City Councilman Fred Neil praised Mrs. Mitchell’s work as Dover’s city manager and said he think she sees her job as providing for and protecting the public.

“I view using technology to hold city council meetings as a necessity, rather than ‘taking a chance,’” Mr. Neil said. “(Mrs. Mitchell) has been outstanding in keeping the council informed. However, there are things that by law the city council must act on which cannot be delegated to staff. We are guided by the city attorneys.

“I am very proud that the city council actions are transparent. Even during this pandemic, our actions must continue to be transparent. I look forward to rejoining my colleagues during this unplanned hiatus even if it is only electronically.”

Mrs. Mitchell said it has been a busy time for city staff with addressing public notices, preparing for a new budget and providing protection to its staff in the field. And, like so many others in the state, much of the work is being done at home.

“We have several employees that were provided used laptops that we had on hand to access our systems from home to work,” she said. “Our cloud-based systems are accessible from home for the most part. We have limited access to City Hall and have janitors working during those hours for sanitation purposes while staff is present.”

Mrs. Mitchell added the city has been working on an update to its COVID-19 information on its website as well as its Dover TV stations on Verizon and Comcast.

“This will be of tremendous help to the public with city operations,” she said.

Getting a head start

In an effort to get a head start on Dover City Council’s upcoming teleconferencing of its meetings, three Dover city councilmen took to Facebook Live on Monday night from the Dover City Hall’s conference room to discuss the “new normal” in the wake of coronavirus (COVID-19).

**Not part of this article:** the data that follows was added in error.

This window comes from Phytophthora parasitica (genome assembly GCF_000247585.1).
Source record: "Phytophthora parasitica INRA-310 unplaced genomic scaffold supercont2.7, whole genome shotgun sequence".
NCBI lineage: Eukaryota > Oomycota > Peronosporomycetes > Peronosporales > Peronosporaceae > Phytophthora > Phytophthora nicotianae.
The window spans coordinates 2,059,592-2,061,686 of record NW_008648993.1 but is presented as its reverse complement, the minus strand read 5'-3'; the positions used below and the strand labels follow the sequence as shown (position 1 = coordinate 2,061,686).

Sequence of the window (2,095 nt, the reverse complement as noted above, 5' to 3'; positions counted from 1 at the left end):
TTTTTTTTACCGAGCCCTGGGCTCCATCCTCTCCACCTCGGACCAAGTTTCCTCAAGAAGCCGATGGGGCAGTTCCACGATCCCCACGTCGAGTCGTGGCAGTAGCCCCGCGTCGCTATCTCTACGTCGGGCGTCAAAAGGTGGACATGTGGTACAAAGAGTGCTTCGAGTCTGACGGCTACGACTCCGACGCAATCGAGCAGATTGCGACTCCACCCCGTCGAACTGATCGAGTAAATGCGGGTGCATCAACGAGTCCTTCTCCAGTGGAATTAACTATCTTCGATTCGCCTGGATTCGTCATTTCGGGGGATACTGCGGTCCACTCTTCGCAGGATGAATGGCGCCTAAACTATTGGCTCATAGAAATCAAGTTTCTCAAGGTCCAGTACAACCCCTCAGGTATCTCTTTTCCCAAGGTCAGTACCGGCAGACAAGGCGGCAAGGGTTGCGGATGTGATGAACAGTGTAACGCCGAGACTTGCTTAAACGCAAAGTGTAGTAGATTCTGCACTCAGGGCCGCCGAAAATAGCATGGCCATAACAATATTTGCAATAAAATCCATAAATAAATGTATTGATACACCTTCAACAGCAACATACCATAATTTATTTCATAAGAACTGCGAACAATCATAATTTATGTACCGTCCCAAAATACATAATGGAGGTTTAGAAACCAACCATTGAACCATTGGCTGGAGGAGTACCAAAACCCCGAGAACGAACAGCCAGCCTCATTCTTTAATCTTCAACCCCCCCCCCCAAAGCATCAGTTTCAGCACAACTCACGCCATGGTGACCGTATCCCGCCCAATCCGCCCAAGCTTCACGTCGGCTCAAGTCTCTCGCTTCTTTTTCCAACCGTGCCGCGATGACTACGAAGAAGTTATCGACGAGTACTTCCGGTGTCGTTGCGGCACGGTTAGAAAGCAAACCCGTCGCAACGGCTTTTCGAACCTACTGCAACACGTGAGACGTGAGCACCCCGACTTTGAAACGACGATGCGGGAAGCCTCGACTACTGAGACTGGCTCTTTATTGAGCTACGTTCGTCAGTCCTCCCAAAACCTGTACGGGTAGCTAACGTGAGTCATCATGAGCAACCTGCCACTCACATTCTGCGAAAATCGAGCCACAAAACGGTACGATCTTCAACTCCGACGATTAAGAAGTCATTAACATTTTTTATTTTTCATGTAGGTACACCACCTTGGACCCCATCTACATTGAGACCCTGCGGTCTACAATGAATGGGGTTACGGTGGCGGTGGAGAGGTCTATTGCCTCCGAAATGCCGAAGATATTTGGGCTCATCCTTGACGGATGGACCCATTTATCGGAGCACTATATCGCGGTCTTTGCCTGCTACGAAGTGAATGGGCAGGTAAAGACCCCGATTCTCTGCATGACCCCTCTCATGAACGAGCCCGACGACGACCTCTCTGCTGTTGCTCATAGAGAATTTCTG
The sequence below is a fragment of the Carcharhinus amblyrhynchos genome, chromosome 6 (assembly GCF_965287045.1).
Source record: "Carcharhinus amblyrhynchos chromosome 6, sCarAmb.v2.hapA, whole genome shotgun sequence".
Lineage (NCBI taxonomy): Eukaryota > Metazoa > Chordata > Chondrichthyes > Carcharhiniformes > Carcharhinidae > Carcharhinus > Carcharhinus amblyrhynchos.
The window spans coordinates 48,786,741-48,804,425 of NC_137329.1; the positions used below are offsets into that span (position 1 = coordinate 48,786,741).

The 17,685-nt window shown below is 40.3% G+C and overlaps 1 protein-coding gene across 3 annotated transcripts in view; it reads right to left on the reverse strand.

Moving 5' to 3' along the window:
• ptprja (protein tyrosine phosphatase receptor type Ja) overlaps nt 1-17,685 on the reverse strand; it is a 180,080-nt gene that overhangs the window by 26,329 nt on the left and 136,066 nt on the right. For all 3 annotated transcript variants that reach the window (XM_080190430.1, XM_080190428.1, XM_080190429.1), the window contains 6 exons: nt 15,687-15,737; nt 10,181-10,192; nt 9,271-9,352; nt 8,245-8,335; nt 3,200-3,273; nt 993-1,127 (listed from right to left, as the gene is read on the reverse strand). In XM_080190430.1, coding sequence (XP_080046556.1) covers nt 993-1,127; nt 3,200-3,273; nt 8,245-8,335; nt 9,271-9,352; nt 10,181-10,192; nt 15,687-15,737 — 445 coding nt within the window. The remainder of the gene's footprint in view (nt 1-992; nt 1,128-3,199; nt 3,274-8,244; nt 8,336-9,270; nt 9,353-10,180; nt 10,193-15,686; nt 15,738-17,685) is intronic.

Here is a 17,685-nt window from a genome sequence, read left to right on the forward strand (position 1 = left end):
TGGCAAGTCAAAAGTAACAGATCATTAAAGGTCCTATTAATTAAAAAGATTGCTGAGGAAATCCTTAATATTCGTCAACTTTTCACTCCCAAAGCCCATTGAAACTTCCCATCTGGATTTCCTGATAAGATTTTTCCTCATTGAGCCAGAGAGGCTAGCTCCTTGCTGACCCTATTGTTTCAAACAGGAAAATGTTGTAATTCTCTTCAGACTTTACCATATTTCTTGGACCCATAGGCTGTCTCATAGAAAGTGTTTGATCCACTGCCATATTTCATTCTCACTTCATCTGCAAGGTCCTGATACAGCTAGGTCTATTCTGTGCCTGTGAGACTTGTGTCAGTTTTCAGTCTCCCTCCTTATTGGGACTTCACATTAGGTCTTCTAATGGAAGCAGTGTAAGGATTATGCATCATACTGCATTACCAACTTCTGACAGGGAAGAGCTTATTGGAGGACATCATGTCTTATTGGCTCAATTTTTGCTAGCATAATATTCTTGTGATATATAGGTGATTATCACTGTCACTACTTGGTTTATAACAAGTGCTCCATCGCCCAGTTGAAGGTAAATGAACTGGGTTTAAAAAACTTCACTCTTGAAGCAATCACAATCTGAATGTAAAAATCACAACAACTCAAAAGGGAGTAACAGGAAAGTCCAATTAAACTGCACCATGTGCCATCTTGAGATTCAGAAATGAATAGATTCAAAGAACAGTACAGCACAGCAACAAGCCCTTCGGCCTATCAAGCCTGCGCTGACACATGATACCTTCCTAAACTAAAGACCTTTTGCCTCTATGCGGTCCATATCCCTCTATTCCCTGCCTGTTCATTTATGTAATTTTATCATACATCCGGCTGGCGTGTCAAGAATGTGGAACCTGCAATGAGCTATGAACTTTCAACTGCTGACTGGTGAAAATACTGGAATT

City Councilmen David Anderson, Roy Sudler Jr. and Ralph Taylor Jr. took the opportunity to reach out and answer any questions their constituents might have had.

Council President William “Bill” Hare and Sen. Trey Paradee also contributed to the Virtual Town Hall via cellphone.

It got started about 15 minutes late due to a technical glitch and an audience of around 15 people watched the proceedings.

Councilman Taylor said it was important to get information out to the citizens of Dover that might not have access to what is going on in the city.

“Information is the bottom line,” he said. “We’re at a time right now where newspapers and other media are providing a lot of information, but people need to hear our voices.”

Councilman Taylor said residents might not necessarily know that the city of Dover is holding off on power disconnections until the state of emergency has been lifted and that customers with outstanding utility bills as a result of COVID-19 can qualify for extended payment agreements for utility bills beginning with their March 2020 statement.

Those are some of the reasons why he wanted to make himself available.

Councilman Anderson said he wanted to let the citizens of Dover know that the government is still working and representing them.

“We’re about serious business and we’re still drafting ordinances, we’re still working on the new updated building ordinances and dealing with vacant buildings,” Councilman Anderson said. “We’re still working on solutions for safe communities.

“We’re working on a lot of important things for the city, including getting sanitation stations (portable restrooms) downtown. That was desperately needed.”

Councilman Taylor also talked about social distancing and preventive measures the community can take against COVID-19 as well as community safety.

Councilman Sudler said this is a time for the community of Dover to come together.

“This is a time for action and leading when it’s time to lead,” he said. “And knowing how to lead when it’s time to lead.”

Helpful Coronavirus links

Delaware Division of Health Coronavirus Page
CDC: About the Coronavirus Disease 2019
CDC: What to do if You Are Sick
Johns Hopkins Coronavirus Resource Center
AP News Coronavirus Coverage
Reopening Delaware: Resources for Businesses
Delaware Phase 2 guidance

Have a question, tip, or resources about the coronavirus pandemic? Submit it to our newsroom and we’ll do what we can to provide answers.